V-J Day, Times Square, New York, New York, 1945.
V-J Day, Times Square, New York, 1945. BUY NOWAlfred Eisenstaedt—The LIFE Picture Collection/Getty Images
V-J Day, Times Square, New York, New York, 1945.
Watching Bwana Devil in 3-D at the Paramount Theater, 1952
Children at the Tuileries puppet theatre, Paris, France, 1963.
Drum Major at the University of Michigan, Ann Arbor, Michigan, 1951.
Eiffel Tower, Paris, France, 1948.
Mickey Mantle, New York, New York, 1965.
Glendale Junior College Students dancing on Balboa Beach, California, 1947.
Summer beach fashions, 1950.
Trigger, a Chesapeake Bay retriever, plays a game with Donald, a pet duck, on a family ranch in Yakima, Washington, 1949.
John F. Kennedy and His Daughter Caroline, 1958.
V-J Day, Times Square, New York, 1945. BUY NOW
Alfred Eisenstaedt—The LIFE Picture Collection/Getty Images
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See 10 Iconic Photos From the LIFE Magazine Archive

Oct 24, 2016

After the first issue of LIFE was released almost exactly 80 years ago, in November of 1936, the magazine quickly established itself as the home of iconic photography. Founder Henry Luce had promised as much in the prospectus for the magazine:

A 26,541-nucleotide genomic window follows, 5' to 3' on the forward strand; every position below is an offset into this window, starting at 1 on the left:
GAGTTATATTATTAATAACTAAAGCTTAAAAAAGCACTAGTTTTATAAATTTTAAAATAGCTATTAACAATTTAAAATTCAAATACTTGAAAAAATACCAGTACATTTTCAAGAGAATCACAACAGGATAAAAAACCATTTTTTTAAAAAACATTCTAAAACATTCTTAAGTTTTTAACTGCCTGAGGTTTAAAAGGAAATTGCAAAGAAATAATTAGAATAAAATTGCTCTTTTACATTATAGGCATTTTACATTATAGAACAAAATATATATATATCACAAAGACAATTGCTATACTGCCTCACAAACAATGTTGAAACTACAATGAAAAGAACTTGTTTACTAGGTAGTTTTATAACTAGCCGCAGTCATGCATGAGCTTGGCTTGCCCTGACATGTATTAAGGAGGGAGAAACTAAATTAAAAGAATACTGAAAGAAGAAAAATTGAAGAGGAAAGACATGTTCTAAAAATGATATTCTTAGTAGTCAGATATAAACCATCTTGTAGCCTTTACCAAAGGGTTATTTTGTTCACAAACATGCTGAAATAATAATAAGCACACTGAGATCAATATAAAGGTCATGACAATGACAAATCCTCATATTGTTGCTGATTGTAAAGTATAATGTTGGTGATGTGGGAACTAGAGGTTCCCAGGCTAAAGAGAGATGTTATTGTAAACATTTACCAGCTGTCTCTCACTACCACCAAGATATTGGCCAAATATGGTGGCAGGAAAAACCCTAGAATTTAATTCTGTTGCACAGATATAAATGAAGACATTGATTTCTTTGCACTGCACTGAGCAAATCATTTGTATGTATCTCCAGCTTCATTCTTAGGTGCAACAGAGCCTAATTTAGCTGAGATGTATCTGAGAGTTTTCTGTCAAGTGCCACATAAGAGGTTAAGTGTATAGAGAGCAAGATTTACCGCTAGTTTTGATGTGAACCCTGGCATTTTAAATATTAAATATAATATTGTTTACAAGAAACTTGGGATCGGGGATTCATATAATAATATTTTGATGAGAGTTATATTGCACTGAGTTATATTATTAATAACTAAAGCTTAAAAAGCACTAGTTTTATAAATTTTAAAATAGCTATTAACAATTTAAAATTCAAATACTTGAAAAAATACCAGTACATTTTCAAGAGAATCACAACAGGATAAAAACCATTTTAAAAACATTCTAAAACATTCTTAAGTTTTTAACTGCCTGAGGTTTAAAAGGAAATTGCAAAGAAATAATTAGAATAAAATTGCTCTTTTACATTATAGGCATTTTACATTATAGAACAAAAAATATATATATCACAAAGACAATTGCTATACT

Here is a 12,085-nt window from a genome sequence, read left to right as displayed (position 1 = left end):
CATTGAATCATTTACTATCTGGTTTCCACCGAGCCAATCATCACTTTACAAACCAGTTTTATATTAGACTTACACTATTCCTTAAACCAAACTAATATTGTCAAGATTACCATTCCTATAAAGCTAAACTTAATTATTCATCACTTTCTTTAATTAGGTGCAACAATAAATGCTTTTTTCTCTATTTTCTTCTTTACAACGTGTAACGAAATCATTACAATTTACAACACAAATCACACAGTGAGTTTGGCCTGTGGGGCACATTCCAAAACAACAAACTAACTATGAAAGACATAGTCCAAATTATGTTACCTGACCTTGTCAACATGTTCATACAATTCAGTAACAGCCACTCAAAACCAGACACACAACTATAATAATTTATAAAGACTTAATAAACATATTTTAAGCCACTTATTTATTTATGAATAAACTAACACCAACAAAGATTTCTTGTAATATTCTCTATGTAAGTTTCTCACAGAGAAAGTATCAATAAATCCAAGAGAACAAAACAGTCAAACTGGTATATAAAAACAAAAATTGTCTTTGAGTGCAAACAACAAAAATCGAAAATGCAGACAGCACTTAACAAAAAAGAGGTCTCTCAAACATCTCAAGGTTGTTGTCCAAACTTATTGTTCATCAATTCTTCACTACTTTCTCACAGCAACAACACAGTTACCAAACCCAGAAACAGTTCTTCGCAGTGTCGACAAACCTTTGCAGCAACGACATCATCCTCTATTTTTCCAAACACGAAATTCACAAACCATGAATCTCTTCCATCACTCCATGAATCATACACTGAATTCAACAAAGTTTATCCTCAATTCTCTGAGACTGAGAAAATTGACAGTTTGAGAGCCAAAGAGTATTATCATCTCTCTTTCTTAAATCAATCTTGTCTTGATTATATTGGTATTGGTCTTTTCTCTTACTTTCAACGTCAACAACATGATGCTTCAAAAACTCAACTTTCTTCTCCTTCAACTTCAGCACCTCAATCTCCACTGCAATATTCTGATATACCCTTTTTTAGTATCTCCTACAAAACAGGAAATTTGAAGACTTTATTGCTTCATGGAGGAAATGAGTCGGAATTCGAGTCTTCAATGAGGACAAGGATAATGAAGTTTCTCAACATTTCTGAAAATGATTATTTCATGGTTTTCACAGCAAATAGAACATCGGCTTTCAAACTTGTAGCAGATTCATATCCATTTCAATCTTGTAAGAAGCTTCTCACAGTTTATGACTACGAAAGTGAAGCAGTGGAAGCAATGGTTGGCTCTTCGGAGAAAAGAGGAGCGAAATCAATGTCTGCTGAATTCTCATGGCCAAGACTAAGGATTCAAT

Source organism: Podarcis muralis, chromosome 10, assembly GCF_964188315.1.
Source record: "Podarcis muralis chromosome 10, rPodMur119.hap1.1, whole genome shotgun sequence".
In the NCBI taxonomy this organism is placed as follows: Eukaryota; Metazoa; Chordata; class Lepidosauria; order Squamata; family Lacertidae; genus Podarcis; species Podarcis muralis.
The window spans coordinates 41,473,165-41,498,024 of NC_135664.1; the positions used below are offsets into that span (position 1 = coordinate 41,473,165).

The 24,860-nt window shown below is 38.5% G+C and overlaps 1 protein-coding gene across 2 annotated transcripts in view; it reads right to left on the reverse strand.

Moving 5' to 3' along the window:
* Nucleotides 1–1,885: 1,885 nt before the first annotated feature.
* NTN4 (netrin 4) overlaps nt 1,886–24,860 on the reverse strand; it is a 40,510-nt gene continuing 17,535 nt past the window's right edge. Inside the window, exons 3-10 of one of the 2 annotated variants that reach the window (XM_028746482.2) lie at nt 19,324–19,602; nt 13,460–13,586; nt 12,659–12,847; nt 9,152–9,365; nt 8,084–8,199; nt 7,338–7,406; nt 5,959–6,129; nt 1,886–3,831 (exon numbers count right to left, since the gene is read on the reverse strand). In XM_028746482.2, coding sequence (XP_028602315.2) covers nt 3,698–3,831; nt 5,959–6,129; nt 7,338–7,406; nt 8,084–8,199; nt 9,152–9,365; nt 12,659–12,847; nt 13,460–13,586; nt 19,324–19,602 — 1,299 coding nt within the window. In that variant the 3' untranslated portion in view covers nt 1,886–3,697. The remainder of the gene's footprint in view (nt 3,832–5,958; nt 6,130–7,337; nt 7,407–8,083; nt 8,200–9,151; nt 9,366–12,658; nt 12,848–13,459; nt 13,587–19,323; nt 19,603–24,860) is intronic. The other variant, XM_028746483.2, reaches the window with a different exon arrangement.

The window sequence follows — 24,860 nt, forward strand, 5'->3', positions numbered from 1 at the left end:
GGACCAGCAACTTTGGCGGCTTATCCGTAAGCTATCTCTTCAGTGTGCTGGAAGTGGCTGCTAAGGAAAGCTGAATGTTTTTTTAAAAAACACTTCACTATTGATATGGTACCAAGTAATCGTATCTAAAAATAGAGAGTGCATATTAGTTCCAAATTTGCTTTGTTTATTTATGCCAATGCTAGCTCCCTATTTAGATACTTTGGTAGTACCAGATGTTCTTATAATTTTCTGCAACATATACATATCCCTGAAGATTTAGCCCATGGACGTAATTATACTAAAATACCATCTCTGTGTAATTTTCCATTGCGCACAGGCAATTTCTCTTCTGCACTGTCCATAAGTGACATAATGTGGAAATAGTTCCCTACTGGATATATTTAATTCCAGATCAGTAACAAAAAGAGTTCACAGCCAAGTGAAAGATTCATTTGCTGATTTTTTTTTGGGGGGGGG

To see life; to see the world; to eyewitness great events; to watch the faces of the poor and the gestures of the proud; to see strange things—machines, armies, multitudes, shadows in the jungle and on the moon; to see man’s work—his paintings, towers and discoveries; to see things thousands of miles away, things hidden behind walls and within rooms, things dangerous to come to; the women that men love and many children; to see and to take pleasure in seeing; to see and be amazed; to see and be instructed;

Thus to see, and to be shown, is now the will and new expectancy of half mankind.

To see, and to show, is the mission now undertaken by a new kind of publication…

Over the course of the following decades, LIFE photographers pursued that mission to all corners of the Earth, producing images that stand the test of time. Whether capturing the joy on the faces of children at a puppet show (as Alfred Eisenstaedt did in 1963) or a grand monument of iron (as Dmitri Kessel did in 1948), they saw the world in a special way, and allowed others to do the same.

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A selection of those revelatory photographs is available for purchase at the TIME Shop. Each print comes with the story behind the photograph and a certificate of authenticity.

Go to the TIME Shop for an opportunity to own a piece of LIFE.

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